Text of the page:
Golden eagle persecution
Research shows a strong association between poisoning of golden eagles and land managed for driven grouse shooting.
As a breeding bird, this species is absent from suitable habitat in several areas where grouse moors are the predominant form of land management.
Research by Scottish Natural Heritage (SNH) shows a strong association between poisoning of golden eagles and land managed for driven grouse shooting.
In July 2008 SNH published 'A Conservation Framework for Golden Eagles: implications for their conservation and management in Scotland'. The report found that only three of 16 regions, all in western Scotland, had stable or expanding, golden eagle populations occupying most of the existing suitable habitat.
The most serious problems were in the central and eastern Highlands, where less than half of all known territories were occupied, and existing populations continued to decline. Based on the productivity of the remaining pairs, the populations in these regions should be expanding markedly.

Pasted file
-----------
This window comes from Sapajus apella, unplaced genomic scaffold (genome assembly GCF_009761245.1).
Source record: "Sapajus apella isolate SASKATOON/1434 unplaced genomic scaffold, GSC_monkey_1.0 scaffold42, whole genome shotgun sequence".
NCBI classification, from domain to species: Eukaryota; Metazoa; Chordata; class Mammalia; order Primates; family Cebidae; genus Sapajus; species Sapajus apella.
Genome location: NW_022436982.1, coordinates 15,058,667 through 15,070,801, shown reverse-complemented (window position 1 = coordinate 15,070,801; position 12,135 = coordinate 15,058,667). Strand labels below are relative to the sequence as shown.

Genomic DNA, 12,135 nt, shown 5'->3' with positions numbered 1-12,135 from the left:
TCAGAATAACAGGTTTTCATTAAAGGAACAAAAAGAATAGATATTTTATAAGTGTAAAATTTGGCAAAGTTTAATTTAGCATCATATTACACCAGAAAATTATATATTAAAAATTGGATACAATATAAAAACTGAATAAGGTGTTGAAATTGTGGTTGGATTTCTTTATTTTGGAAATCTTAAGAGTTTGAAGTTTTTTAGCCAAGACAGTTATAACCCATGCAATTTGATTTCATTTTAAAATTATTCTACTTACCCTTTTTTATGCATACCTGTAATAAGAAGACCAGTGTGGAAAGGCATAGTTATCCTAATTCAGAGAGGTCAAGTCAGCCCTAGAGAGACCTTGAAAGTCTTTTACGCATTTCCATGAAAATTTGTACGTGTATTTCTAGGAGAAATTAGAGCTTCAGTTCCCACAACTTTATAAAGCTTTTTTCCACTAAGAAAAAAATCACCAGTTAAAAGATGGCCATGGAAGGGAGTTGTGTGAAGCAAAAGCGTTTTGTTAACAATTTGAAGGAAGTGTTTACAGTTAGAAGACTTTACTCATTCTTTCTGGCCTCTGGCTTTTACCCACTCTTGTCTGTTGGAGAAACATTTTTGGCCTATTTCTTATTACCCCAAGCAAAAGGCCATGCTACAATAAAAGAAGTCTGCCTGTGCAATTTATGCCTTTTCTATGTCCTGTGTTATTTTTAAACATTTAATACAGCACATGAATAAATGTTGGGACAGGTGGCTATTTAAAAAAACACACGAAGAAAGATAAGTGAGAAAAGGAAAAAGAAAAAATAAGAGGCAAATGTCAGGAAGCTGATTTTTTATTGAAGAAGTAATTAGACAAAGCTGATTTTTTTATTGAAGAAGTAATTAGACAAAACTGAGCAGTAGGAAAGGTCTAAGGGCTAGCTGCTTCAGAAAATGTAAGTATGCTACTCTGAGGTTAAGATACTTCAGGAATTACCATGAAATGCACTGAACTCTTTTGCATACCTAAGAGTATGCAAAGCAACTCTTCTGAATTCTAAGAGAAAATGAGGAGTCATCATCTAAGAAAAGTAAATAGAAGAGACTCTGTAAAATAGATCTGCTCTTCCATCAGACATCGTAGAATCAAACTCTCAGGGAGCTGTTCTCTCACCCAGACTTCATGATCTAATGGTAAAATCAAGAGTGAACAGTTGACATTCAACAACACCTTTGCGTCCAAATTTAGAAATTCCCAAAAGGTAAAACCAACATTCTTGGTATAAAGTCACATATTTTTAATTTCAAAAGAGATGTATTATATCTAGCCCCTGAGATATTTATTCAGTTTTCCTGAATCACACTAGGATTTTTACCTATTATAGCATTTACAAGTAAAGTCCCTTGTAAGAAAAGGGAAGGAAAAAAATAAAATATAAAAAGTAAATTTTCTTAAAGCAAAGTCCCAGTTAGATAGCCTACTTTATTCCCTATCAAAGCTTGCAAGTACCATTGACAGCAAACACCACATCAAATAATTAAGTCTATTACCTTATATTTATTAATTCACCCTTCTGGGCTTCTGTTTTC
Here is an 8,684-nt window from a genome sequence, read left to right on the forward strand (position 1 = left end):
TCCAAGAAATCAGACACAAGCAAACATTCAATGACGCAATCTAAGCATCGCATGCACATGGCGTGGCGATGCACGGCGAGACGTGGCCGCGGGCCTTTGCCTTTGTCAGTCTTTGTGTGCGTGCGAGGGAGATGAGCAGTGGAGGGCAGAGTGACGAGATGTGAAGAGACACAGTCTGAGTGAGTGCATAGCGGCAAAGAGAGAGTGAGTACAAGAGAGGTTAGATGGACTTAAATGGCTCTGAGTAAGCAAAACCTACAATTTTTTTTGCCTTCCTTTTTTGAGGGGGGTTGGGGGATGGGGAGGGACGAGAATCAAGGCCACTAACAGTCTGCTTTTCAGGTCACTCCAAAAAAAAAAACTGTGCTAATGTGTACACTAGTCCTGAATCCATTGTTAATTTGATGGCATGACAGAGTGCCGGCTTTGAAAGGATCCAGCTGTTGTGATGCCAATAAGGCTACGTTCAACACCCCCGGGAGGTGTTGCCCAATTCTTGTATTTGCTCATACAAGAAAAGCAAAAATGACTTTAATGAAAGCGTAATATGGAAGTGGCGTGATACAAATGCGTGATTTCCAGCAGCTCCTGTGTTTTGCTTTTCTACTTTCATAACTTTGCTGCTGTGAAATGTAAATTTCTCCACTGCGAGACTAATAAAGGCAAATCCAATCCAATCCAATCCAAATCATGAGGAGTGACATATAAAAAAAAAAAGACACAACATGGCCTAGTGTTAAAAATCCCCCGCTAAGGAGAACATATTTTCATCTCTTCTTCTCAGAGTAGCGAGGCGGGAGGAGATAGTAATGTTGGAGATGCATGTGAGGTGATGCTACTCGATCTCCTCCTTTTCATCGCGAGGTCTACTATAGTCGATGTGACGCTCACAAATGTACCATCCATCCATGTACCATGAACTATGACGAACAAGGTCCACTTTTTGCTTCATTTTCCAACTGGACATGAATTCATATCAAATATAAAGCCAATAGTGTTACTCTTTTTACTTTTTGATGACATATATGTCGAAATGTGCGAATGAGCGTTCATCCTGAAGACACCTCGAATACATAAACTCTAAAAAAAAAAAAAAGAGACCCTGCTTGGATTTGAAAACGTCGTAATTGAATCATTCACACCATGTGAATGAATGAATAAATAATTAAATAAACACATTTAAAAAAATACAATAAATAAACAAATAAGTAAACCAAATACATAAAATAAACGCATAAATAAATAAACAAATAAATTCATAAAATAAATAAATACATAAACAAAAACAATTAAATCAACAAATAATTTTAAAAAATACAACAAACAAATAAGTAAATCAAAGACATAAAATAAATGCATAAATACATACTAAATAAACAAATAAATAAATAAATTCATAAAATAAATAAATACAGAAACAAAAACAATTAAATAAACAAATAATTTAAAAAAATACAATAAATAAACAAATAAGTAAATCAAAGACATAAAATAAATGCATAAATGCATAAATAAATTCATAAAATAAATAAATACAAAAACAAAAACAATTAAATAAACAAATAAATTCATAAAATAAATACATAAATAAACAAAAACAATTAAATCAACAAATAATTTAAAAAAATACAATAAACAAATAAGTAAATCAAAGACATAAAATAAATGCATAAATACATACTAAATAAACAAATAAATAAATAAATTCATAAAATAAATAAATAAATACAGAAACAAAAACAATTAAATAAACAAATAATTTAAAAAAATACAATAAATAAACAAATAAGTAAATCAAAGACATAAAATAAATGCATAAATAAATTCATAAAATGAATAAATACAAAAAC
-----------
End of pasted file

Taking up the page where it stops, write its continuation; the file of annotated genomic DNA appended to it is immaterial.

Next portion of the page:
The report looked at 10 factors ranging from grazing by sheep to wind farms. Results showed illegal persecution to be the most severe constraint and incidents were more common where grouse moor management predominated.
A report was published by the Scottish Government in May 2017, prompted by the regular disappearance of satellite-tagged eagles in the Monadhliath mountains. It revealed that, of the 131 young eagles tracked over 12 years, a third (41) have disappeared – presumably died – under suspicious circumstances significantly connected with contemporaneous records of illegal persecution.
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